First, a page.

Today is “Eat What You Want Day”, so it’s time to ditch that diet and down those donuts. But if the guilt of eating “bad foods” is too much for you to bear, here at Fed Up & Drunk, we’ve compiled a list of so-called “bad foods” for you that, as it turns out, are actually not that bad, so you can be bad without having to feel too guilty.


The nation’s favourite spread, there’s nothing better than a chunky bit of baguette bathed in butter. Although many believe butter is bad for you due to its high saturated fat content, the fat in butter is not linked to heart disease. In fact, real butter – especially the grass-fed variety – is a brilliant source of fatty acids that can in fact aid in weight loss.


There ain’t nutting better than a big bag of salted peanuts or crunchy peanut butter on your bagels when you want to binge. High in saturated fats, nuts have long been thought to have been linked to an increased risk of heart disease, however, not to fear.  Nuts are also full of nutrients, from omega-3 and magnesium, calcium, and iron, to heart-healthy fibre.


If prepared correctly, bacon can form part of a healthy and balanced diet. Despite claims by the World Health Organization that bacon can cause cancer, the reasons behind this shouldn’t completely rule out a diet high in this food. Often preserved with sodium nitrites, these can react to the heat caused by grilling and frying to create chemicals that can cause cancer. These days, however, a lot of bacon is cured without sodium nitrites.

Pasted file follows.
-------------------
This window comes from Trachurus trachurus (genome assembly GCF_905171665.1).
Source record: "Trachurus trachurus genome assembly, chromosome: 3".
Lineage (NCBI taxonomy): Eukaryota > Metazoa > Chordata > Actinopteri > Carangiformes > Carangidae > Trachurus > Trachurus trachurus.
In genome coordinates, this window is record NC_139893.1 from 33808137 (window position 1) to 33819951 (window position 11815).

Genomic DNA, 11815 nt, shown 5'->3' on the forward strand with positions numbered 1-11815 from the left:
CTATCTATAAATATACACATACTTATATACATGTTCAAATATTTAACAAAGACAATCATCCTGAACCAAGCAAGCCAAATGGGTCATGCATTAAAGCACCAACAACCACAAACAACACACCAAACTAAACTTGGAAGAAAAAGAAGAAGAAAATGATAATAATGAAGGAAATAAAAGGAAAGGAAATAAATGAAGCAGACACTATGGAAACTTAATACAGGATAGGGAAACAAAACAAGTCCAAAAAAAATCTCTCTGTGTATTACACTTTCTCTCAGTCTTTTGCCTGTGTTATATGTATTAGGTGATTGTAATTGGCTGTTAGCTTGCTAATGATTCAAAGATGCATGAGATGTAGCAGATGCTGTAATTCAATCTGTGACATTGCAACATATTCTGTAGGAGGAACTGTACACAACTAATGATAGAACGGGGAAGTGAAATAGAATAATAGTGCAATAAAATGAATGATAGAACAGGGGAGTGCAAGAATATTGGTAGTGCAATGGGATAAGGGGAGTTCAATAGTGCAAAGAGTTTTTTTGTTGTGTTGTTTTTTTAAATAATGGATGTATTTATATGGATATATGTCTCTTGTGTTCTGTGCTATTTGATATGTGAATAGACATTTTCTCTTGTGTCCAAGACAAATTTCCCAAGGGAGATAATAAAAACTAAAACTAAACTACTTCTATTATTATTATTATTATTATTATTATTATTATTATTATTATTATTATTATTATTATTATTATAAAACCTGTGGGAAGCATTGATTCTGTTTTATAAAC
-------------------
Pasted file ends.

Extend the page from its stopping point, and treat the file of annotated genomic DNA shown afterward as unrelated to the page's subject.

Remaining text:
Despite being full of carbs, potatoes are also known for being very filling, which means they keep you fuller for longer and can prevent over-eating. For this reason, they are actually a very good diet food, especially when used in a potato salad. Cooling potatoes in the fridge causes the starch in the potatoes to take longer to break down in your intestine. Potatoes are also a very good source of fibre, vitamin C, and potassium.

Red Wine

In moderation, red wine is an excellent source of antioxidants. In fact, a healthy antioxidant found in red wine called resveratrol can even counteract some negative effects that are associated with not exercising enough. Plus wine is made from grapes so – it must be good for you – right?


Chocoholics rejoice. Just because chocolate tastes so damn delicious, doesn’t mean it’s so bad for your health. Dark chocolate especially is chockfull of stress-reducing and fat-burning benefits. Then again, try to avoid the highly processed stuff. If you consume dark chocolate with a high percentage of cocoa solids, you shouldn’t have to feel too guilty at all. The more cocoa, the more healthy monounsaturated fats and anti-inflammatory flavanols. These components link chocolate to lowering the risk of strokes and heart failure.


Though pasta may be high in carbs, a Mediterranean diet is one of the healthiest diets around and is associated with a lower risk of conditions such as cognitive decline and heart disease. Big pasta eaters on average also tend to have smaller waistlines and lower BMIs. As long as you avoid cream-based sauces (if you’re on a diet that is) and stick to vegetable-based sauces, you shouldn’t have to worry.


Coffee is a great source of flavonoids that have been proven to help heart health and even have anti-aging benefits.  It may also help reduce the risk of getting a range of conditions including Parkinson’s disease, Alzheimer’s, and type 2 diabetes. As long as you’re not drinking more than four cups of coffee a day, there should be very little risk to your health – unless of course you take your coffee with three teaspoons of sugar.


Beer has a bad rep and is often associated with big bellies, but this beverage not only has no fat, nitrates, or cholesterol, but is full of magnesium, phosphorus, potassium, iron, calcium, selenium, B-vitamins, and antioxidants. In fact, if drinking beer in moderation, it can also help reduce the risk of strokes and heart disease.

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